Ah, the Jeep Grand Cherokee. One of my all time favorite American SUVs. I remember when I went to the United States back in 2005, and I used to admire seeing the WJ, or the second generation Grand Cherokee. Even before going to the US, even a few of the second generation Grand Cherokee roamed around Makati. Its successor, the WK, or the third generation, didn’t really go well. Plagued with quality and reliability problems, many people regretted owning the third generation model. This isn’t helped by the fact that the Chrysler group was also in financial trouble. This WK2, or the fourth generation model, was a transition model in the Jeep range, being developed when Fiat already bought the Chrysler group. Quality is substantially raised, and the design is a lot more cohesive than the generation it replaces. Now that this model has undergone a facelift, how does the new Jeep Grand Cherokee in Limited trim stack up then?
The pre-facelift Grand Cherokee already had a cohesive and bold exterior design, and this facelifted model further accentuates that. The silhouette is unmistakably Jeep Grand Cherokee, with the trapezoidal wheel arches and seven slotted front grille design elements, giving the SUV its unmistakable identity as it cruises down the road. In this facelifted model, your eyes will be drawn to the newly-designed Bi-Xenon HID Headlamps with LED Daytime Running Lights, in which the LED pattern is similar to the Chrysler 300C’s. Just in case the people behind are not aware of what SUV you are driving, the Jeep badge has slightly been enlarged. Just to make sure its rear end does leave a lasting impression, the Grand Cherokee receives new LED rear lights with completely new graphics that mimic the LED Daytime Running Lights up front. Lastly, newly designed 20-inch aluminum wheels further accentuate the Grand Cherokee’s plush but rugged nature.
The new Grand Cherokee has a stunning interior, which is dominated by the newly designed UConnect 8-inch touchscreen. A completely redesigned center stack gives the interior a much better quality than before, now having a cleaner and a well-integrated design. The climate control switches and UConnect touch screen have now been integrated into a single clean panel design. A once weak point of the pre-facelift model were some buttons and knobs that feel cheap and flimsy. This facelifted model now fixes that, with buttons and switches that feel more robust than the model it replaces. Immediately noticeable upon looking at the instrument cluster is the new 7-inch TFT LCD display, displaying virtual gauges and other useful information such as route guidance. Finally, the stitched leather on the dashboard completes this beautifully crafted cabin.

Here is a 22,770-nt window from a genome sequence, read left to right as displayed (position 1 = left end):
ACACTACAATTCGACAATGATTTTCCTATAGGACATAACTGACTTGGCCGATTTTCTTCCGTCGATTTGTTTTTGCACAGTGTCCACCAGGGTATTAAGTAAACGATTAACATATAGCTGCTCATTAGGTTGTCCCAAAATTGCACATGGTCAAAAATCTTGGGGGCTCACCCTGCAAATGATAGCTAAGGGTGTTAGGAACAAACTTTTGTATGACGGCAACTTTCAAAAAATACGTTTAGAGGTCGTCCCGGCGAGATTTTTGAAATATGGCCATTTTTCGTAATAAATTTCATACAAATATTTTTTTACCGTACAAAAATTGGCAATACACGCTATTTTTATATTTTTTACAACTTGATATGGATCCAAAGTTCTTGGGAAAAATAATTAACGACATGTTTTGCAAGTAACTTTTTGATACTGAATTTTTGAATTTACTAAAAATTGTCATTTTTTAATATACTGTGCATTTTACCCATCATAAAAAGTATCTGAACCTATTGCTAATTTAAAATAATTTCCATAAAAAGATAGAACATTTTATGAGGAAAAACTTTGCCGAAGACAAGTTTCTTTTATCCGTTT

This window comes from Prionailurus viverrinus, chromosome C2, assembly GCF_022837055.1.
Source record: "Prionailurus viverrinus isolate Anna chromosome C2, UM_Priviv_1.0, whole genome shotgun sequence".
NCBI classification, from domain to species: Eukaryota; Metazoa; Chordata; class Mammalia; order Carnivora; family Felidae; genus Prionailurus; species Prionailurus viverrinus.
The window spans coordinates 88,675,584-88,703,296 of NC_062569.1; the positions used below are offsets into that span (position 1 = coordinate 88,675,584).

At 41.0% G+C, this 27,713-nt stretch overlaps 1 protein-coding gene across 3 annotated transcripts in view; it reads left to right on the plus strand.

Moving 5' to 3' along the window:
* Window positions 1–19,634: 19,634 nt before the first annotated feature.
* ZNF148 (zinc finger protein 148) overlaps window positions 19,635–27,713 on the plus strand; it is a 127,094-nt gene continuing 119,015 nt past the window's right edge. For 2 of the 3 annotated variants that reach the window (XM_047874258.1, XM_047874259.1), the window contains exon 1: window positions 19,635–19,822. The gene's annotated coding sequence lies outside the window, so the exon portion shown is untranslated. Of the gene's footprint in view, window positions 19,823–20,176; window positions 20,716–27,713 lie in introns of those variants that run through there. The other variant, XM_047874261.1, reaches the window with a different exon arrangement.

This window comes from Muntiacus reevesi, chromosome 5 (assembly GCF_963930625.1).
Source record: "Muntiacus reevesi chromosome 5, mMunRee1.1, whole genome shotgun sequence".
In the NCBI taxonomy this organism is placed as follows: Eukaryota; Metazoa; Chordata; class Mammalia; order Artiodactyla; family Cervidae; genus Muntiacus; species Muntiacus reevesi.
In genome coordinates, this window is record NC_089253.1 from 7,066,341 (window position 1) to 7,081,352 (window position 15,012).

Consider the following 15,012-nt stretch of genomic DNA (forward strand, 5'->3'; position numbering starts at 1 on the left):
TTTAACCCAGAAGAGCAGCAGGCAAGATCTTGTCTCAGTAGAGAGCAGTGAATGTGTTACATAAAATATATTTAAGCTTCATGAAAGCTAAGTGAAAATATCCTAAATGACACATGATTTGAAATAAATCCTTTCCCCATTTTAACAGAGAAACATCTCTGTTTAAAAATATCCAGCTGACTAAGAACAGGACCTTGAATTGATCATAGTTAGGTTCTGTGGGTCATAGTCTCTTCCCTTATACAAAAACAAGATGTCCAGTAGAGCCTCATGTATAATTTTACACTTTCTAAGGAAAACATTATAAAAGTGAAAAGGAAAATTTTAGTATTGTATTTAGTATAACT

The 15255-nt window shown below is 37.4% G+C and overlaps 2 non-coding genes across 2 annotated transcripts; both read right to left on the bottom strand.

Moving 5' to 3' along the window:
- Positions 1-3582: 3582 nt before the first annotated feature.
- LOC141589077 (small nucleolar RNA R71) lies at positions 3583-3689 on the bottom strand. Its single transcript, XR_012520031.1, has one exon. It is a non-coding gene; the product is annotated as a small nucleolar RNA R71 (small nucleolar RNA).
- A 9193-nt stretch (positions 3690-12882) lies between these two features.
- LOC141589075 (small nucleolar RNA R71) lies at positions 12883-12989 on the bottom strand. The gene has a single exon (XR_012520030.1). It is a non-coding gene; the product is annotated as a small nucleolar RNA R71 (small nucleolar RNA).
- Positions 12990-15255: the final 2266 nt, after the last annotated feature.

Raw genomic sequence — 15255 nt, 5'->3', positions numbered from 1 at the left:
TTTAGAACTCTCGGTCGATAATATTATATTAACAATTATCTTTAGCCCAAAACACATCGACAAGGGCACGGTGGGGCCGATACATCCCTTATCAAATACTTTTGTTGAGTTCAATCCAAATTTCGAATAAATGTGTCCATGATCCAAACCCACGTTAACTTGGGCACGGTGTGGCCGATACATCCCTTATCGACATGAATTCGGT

Space and Practicality
Interior space certainly isn’t at a premium here. The cabin is huge, with plenty of space for everyone in the cabin. There are plenty of adjustments in the Grand Cherokee’s 8-way power adjustable seats and power adjustable steering, so even the fussiest of drivers can find an ideal driving position. Back seat space for three full-size male adults is plentiful, thanks to an almost completely flat floor. These days, a dead smartphone is a big no-no, therefore the new Grand Cherokee has two USB charging ports in the second row of seats.
How about places to store items? Well, the glove box is certainly huge, and so are the door bins and the central cubby. The boot space is definitely large, with one of the largest trunk spaces in any SUV, measuring 1027.9 liters, and that’s even with a full size 20-inch spare aluminum wheel underneath the floor storage. Folding the second row seats will give you a cavernous 1934 liters of space. While it isn’t as big as lets say, a Ford Expedition, it is plenty big enough for most people.